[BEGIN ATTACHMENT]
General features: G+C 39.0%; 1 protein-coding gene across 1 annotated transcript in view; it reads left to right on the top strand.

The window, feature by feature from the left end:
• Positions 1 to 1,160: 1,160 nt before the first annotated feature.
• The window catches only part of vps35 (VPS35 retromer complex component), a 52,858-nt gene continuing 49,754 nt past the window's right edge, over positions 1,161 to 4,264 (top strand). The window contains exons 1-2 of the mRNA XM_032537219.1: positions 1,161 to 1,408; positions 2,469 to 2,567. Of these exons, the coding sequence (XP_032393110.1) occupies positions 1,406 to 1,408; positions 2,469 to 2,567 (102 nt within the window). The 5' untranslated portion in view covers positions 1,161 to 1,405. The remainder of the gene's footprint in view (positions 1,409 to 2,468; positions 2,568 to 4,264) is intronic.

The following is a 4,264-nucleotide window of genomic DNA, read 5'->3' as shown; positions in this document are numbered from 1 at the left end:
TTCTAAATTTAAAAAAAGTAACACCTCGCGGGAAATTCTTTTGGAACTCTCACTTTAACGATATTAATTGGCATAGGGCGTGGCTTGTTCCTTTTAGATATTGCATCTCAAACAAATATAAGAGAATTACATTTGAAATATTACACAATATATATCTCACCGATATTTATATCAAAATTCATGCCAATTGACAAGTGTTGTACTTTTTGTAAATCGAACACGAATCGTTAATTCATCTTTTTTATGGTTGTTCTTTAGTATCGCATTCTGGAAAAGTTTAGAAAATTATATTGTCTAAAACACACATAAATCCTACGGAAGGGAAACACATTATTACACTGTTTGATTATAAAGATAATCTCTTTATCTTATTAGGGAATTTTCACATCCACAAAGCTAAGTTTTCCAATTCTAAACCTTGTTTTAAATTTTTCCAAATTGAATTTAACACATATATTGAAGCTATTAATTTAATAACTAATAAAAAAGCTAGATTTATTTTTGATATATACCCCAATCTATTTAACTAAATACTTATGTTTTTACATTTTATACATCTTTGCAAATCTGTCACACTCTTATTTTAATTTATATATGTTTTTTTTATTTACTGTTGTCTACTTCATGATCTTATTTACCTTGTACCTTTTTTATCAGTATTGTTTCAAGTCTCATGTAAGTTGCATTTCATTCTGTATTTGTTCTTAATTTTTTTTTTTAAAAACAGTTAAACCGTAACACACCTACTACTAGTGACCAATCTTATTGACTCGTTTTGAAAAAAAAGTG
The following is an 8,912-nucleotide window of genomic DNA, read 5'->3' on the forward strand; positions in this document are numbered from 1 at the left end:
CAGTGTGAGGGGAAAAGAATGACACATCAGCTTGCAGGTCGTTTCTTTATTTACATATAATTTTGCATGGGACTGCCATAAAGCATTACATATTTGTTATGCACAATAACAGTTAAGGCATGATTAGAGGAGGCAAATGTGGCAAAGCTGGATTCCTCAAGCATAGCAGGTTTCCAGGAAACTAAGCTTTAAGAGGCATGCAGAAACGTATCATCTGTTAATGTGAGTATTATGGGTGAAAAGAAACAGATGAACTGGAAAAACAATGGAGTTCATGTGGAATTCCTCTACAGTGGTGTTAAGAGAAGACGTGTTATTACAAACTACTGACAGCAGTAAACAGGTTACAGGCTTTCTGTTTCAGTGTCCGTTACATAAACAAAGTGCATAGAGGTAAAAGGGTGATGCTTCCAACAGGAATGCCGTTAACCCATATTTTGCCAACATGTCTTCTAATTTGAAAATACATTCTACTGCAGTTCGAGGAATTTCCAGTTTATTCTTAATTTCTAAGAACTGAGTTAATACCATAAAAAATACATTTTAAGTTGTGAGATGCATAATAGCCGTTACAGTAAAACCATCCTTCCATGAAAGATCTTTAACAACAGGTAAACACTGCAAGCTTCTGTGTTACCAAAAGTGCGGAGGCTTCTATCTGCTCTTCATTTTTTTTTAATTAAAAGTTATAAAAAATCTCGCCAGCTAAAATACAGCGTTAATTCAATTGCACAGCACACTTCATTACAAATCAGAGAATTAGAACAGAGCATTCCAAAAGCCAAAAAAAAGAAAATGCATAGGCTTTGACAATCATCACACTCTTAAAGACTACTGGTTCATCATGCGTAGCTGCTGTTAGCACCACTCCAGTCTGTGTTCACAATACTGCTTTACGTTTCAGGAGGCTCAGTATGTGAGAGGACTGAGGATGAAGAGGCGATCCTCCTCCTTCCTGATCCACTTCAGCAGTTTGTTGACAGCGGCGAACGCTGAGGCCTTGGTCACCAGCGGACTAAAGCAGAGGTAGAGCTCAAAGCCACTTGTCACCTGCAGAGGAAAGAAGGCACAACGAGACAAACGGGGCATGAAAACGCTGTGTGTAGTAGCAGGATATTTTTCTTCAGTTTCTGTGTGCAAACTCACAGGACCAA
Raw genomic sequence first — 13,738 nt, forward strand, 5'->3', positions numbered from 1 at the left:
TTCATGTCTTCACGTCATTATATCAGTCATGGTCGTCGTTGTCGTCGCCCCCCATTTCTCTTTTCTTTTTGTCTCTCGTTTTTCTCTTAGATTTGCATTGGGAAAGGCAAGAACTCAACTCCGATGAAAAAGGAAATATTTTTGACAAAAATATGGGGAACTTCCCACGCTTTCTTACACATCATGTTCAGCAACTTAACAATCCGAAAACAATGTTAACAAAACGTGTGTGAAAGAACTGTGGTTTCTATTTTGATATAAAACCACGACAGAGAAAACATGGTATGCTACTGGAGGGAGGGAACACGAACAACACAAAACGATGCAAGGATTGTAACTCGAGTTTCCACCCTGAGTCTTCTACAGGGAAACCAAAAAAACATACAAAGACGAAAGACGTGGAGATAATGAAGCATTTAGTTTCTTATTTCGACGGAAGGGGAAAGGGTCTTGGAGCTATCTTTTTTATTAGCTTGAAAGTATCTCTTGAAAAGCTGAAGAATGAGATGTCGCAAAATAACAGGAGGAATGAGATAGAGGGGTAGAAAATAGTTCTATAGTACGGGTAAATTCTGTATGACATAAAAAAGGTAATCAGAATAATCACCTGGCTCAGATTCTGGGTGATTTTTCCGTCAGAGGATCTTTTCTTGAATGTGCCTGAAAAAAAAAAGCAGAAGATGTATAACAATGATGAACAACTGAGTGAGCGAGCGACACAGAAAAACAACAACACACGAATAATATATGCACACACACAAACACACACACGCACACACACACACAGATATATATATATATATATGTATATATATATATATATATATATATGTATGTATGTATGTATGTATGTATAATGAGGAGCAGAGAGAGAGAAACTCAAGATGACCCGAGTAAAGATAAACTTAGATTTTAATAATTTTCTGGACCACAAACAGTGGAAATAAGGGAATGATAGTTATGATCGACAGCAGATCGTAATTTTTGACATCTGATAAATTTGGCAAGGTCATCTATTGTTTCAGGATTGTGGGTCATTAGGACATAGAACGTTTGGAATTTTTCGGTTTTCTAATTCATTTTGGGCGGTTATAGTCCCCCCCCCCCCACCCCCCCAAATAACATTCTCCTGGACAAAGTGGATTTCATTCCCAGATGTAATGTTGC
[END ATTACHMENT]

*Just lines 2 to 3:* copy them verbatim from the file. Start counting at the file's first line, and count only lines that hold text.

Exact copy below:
The window, feature by feature from the left end:
• Positions 1 to 1,160: 1,160 nt before the first annotated feature.